Mount Kilimanjaro in northeastern Tanzania to be exact. At 19,340-feet high, it's the world's 7th highest mountain.
Lanting, 29, scaled the inactive volcano in early August to financially support Carol Springs, Ill.-based Growing Hope Globally's ongoing agricultural training for struggling farmers in Kenya, Africa. She was joined by a small cadre of climbers.
People have pledged to support Lanting per meter (4,152 total) or a fixed amount.
"I know that I'm very blessed," said Lanting. "I don't have to worry about food on the table for myself. You see the pictures of the kids who are starving and the families who can't provide. It breaks my heart to see that. So being able to know these funds are going to help those who need it, it just feels good. Helping people is all that matters."
Providing agriculture training
Growing Hope funds training and tools farmers need to grow sufficient food year-around for their families and so they can sell the extra in order to send their kids to school and afford basic medical care.
Thousands of volunteers help raise funds for its food security programs, including churches, community groups and U.S. farmers. Last year, Growing Hope raised $2.8 million to support 44 programs in 26 countries, all of which improved the nutrition, food security and livelihood of more than 250,000 people living in the poorest regions of the world.
Collectively, Growing Hope has raised more than $38 million since the organization's founding to support agricultural development.
"Our programs are focused on providing agriculture training rather than material things," said Rachel Conley, an associate regional director for Growing Hope Globally based out of Holland, Mich. "Things eventually break or get used up, but helping people gain the knowledge to help themselves and provide for their families brings about lasting change. We are able to provide the gifts of dignity, hope and a legacy to pass down to future generations."
Lanting became aware of Growing Hope Globally through her church, Friendship Christian Reformed Church in Byron Township. This is not her first effort with Growing Hope Globally.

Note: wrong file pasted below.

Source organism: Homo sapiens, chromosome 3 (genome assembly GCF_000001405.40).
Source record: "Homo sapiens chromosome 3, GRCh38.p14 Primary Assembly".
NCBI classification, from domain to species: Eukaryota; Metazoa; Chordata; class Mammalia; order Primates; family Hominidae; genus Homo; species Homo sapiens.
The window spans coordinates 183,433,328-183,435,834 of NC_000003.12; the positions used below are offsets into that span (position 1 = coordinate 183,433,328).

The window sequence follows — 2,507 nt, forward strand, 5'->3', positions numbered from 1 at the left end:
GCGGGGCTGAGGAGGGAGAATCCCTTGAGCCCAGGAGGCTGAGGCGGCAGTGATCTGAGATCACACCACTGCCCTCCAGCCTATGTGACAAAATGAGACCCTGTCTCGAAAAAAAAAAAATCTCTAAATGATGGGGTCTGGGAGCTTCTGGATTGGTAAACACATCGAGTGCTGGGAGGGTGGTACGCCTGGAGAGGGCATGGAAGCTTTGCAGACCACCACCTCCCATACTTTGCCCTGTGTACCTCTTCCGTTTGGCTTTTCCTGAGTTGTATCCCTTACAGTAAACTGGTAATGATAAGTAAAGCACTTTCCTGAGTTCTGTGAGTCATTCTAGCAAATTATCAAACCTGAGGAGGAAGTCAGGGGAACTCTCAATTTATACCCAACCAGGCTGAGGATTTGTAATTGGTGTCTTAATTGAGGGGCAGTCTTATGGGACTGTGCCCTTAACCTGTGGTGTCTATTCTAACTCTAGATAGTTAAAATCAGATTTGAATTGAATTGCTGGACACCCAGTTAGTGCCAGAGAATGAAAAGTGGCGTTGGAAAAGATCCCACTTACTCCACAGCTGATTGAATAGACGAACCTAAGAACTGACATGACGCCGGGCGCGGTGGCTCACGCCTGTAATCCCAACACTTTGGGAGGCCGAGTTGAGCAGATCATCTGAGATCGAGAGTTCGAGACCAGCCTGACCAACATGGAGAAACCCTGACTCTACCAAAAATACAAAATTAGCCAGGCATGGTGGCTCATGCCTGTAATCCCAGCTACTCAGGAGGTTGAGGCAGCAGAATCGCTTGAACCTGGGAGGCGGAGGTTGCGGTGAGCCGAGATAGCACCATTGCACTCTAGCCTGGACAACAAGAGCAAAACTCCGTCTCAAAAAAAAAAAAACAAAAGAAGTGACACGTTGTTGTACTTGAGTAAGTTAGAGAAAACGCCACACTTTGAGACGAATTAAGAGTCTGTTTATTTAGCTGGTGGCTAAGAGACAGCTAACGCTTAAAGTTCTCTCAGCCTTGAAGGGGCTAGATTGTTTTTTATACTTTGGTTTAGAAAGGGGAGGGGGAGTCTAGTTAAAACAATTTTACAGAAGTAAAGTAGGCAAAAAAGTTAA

"I was able to be a part of this two years ago when I went to Guatemala," she said. "We helped communities build two greenhouses that each supported six families. It was a wonderful and eye-opening experience."
First time in Africa
This is Lanting's first time in Africa but not her first mountain climb, having scaled the Rockies in Colorado and Montana mountains. She prepared for this latest climb by biking, walking and climbing stairs but the hard part is Mount Kilimanjaro's high altitude. "There no way to train for that in Michigan," she said.
"When I was approached to go to Africa, one of the options was to climb Mount Kilimanjaro," said Lanting. "I decided that would be a really good idea. I worked with Growing Hope Globally before to help out. A lot of people have been giving me a flat donation and a lot are sponsoring per meter when I climb."
BY THE NUMBERS
• Growing Hope has 163 rural community Growing Projects across the U.S. that are run by more than 2,000 volunteers.
• More than 2 million people living in developing countries have benefitted from participation in Growing Hope's sustainable food security programs.
• Growing Hope works through a network of member organizations and local partner organizations to support 44 programs in 26 countries around the world.
• Growing Hope works through these members: Catholic Relief Services, Christian Church WOC, Church of the Brethren Church World Service, Dorcas Aid International Foundation, Evangelical Covenant Church, Lutheran World Relief, Mennonite Central Committee, Nazarene Compassionate Ministries, Presbyterian Church, United Church of Christ, United Methodist Committee on Relief, World Hope International and World Renew.